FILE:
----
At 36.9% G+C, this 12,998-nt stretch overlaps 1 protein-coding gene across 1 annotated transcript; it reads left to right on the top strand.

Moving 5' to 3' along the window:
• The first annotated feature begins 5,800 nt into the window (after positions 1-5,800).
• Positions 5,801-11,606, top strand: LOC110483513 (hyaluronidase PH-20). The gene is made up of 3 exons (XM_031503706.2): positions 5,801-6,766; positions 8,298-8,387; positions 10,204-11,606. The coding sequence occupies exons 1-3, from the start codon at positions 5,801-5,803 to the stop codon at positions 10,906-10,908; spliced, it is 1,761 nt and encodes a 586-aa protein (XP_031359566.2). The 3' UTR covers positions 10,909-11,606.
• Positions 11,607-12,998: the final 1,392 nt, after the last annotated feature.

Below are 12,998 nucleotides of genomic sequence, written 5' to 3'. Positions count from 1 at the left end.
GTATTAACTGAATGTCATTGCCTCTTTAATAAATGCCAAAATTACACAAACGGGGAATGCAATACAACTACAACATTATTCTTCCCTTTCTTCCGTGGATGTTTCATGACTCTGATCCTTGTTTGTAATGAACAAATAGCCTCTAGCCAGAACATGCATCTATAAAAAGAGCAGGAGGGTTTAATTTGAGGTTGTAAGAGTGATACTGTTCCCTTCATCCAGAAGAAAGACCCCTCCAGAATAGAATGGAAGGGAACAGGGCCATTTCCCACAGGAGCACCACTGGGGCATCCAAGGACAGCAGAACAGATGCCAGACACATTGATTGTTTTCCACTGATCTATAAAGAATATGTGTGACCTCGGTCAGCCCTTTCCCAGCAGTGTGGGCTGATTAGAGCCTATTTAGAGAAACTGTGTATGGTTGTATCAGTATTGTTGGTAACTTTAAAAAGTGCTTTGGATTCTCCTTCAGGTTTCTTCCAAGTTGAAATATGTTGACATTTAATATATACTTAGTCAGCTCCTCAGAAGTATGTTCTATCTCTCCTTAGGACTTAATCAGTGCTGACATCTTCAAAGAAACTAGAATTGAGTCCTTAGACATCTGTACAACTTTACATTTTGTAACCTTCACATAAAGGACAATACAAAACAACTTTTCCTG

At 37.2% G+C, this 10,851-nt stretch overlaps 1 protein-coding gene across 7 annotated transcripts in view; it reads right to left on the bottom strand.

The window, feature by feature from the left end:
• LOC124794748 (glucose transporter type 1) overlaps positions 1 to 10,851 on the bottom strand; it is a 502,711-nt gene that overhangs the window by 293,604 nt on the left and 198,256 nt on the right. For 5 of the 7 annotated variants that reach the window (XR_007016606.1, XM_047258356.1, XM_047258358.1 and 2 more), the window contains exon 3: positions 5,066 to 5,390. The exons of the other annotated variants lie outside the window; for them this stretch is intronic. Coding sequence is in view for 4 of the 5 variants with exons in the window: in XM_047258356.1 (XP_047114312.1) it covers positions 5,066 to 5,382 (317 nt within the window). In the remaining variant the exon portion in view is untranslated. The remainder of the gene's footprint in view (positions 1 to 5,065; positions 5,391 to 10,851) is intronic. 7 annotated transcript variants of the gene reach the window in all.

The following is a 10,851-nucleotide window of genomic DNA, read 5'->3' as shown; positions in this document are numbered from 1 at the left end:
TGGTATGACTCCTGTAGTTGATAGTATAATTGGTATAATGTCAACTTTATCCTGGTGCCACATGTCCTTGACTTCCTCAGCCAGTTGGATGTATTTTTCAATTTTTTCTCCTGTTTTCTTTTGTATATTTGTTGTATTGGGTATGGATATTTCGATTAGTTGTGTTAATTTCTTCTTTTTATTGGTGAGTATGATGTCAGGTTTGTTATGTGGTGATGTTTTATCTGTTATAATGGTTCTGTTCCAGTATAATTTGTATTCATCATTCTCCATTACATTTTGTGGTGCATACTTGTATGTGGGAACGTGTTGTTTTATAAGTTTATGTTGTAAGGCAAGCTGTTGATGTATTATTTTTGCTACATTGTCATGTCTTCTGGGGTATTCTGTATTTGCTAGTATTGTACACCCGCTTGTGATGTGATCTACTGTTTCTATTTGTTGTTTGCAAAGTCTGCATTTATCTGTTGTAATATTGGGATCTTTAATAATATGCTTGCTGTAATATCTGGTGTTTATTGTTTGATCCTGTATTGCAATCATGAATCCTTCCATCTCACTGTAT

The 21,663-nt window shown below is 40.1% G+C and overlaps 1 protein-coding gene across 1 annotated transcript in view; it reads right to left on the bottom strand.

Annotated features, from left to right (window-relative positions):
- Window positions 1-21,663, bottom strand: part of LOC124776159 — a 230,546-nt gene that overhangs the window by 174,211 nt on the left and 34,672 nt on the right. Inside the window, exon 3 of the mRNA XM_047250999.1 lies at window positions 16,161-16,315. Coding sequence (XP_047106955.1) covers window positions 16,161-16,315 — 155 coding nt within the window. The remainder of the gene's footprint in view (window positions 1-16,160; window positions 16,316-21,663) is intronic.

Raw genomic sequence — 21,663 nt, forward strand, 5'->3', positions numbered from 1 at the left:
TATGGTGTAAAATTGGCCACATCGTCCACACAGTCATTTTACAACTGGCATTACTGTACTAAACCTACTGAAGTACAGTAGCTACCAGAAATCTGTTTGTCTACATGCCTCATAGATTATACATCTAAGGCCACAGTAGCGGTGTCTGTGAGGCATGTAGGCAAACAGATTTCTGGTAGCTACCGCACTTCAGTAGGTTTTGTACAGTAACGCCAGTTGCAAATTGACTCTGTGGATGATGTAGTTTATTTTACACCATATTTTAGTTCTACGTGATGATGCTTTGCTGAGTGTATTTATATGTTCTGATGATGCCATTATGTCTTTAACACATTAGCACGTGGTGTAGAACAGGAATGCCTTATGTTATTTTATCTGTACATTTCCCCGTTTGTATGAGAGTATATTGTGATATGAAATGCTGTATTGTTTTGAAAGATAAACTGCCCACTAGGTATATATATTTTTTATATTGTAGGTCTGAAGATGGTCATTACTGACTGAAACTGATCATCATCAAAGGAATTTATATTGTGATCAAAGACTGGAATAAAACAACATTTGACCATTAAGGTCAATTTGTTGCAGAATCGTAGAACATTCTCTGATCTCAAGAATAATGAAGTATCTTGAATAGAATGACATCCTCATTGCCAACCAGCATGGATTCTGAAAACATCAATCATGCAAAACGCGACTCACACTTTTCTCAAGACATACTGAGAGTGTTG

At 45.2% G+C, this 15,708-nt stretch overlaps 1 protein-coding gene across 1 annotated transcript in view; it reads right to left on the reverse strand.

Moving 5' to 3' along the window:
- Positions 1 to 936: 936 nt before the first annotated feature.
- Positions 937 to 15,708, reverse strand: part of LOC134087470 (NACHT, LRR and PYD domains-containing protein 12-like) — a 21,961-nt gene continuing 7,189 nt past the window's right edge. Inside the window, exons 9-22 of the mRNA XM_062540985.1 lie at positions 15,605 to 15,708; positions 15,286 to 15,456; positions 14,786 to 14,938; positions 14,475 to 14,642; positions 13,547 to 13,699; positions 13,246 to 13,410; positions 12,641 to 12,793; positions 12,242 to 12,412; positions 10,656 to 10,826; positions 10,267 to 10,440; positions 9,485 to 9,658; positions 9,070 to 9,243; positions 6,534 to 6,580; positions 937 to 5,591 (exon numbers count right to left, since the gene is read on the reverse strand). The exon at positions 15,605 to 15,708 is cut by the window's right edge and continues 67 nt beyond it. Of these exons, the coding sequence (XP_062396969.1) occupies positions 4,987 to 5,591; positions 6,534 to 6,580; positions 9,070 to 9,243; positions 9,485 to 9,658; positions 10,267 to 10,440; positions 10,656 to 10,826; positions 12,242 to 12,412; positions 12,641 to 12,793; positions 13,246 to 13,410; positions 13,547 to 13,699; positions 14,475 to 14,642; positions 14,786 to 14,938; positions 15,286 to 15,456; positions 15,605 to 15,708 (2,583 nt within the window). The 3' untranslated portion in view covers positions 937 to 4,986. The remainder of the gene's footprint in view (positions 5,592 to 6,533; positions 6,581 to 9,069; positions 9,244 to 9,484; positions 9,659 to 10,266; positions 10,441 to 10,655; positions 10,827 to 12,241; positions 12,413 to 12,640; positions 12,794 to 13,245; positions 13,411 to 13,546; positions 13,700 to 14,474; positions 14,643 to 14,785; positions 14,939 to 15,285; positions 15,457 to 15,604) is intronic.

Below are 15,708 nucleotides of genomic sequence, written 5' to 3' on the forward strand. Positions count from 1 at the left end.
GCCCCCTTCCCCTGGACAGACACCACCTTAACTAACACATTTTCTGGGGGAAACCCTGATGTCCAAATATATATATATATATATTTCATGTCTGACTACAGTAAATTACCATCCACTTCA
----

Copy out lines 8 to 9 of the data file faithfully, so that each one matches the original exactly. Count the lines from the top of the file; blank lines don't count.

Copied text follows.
At 37.2% G+C, this 10,851-nt stretch overlaps 1 protein-coding gene across 7 annotated transcripts in view; it reads right to left on the bottom strand.

The window, feature by feature from the left end: